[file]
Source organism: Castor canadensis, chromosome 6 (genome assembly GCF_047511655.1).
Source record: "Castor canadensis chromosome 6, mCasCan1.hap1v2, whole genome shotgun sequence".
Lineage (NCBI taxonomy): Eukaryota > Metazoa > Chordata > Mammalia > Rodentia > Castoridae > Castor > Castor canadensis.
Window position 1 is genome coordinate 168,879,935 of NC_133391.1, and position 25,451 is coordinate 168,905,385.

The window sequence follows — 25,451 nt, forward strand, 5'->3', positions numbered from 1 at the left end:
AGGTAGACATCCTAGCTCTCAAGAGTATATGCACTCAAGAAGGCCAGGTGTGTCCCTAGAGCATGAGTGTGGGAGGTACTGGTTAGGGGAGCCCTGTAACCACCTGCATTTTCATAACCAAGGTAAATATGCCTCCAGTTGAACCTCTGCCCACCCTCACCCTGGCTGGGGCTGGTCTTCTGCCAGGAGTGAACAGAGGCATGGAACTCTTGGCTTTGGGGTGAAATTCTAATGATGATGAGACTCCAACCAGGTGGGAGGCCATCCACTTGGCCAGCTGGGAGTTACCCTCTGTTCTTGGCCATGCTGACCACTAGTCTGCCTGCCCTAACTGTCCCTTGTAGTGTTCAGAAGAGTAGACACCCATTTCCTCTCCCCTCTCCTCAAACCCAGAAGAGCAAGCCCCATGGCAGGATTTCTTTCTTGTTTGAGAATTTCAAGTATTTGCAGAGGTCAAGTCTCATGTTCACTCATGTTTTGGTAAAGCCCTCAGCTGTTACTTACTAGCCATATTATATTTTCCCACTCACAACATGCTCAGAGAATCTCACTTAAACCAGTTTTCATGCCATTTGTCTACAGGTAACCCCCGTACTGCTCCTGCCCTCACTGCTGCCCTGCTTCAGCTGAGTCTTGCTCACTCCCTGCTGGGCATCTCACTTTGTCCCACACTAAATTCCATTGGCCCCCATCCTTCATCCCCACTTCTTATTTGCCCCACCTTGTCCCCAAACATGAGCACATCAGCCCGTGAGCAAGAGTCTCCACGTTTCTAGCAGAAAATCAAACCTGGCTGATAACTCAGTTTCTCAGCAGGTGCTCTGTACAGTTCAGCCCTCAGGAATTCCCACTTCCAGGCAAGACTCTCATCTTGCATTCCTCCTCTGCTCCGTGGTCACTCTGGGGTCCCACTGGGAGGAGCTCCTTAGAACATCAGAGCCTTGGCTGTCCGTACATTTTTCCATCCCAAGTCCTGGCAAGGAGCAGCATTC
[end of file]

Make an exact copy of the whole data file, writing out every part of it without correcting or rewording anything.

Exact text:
Source organism: Castor canadensis, chromosome 6 (genome assembly GCF_047511655.1).
Source record: "Castor canadensis chromosome 6, mCasCan1.hap1v2, whole genome shotgun sequence".
Lineage (NCBI taxonomy): Eukaryota > Metazoa > Chordata > Mammalia > Rodentia > Castoridae > Castor > Castor canadensis.
Window position 1 is genome coordinate 168,879,935 of NC_133391.1, and position 25,451 is coordinate 168,905,385.

The window sequence follows — 25,451 nt, forward strand, 5'->3', positions numbered from 1 at the left end:
AGGTAGACATCCTAGCTCTCAAGAGTATATGCACTCAAGAAGGCCAGGTGTGTCCCTAGAGCATGAGTGTGGGAGGTACTGGTTAGGGGAGCCCTGTAACCACCTGCATTTTCATAACCAAGGTAAATATGCCTCCAGTTGAACCTCTGCCCACCCTCACCCTGGCTGGGGCTGGTCTTCTGCCAGGAGTGAACAGAGGCATGGAACTCTTGGCTTTGGGGTGAAATTCTAATGATGATGAGACTCCAACCAGGTGGGAGGCCATCCACTTGGCCAGCTGGGAGTTACCCTCTGTTCTTGGCCATGCTGACCACTAGTCTGCCTGCCCTAACTGTCCCTTGTAGTGTTCAGAAGAGTAGACACCCATTTCCTCTCCCCTCTCCTCAAACCCAGAAGAGCAAGCCCCATGGCAGGATTTCTTTCTTGTTTGAGAATTTCAAGTATTTGCAGAGGTCAAGTCTCATGTTCACTCATGTTTTGGTAAAGCCCTCAGCTGTTACTTACTAGCCATATTATATTTTCCCACTCACAACATGCTCAGAGAATCTCACTTAAACCAGTTTTCATGCCATTTGTCTACAGGTAACCCCCGTACTGCTCCTGCCCTCACTGCTGCCCTGCTTCAGCTGAGTCTTGCTCACTCCCTGCTGGGCATCTCACTTTGTCCCACACTAAATTCCATTGGCCCCCATCCTTCATCCCCACTTCTTATTTGCCCCACCTTGTCCCCAAACATGAGCACATCAGCCCGTGAGCAAGAGTCTCCACGTTTCTAGCAGAAAATCAAACCTGGCTGATAACTCAGTTTCTCAGCAGGTGCTCTGTACAGTTCAGCCCTCAGGAATTCCCACTTCCAGGCAAGACTCTCATCTTGCATTCCTCCTCTGCTCCGTGGTCACTCTGGGGTCCCACTGGGAGGAGCTCCTTAGAACATCAGAGCCTTGGCTGTCCGTACATTTTTCCATCCCAAGTCCTGGCAAGGAGCAGCATTC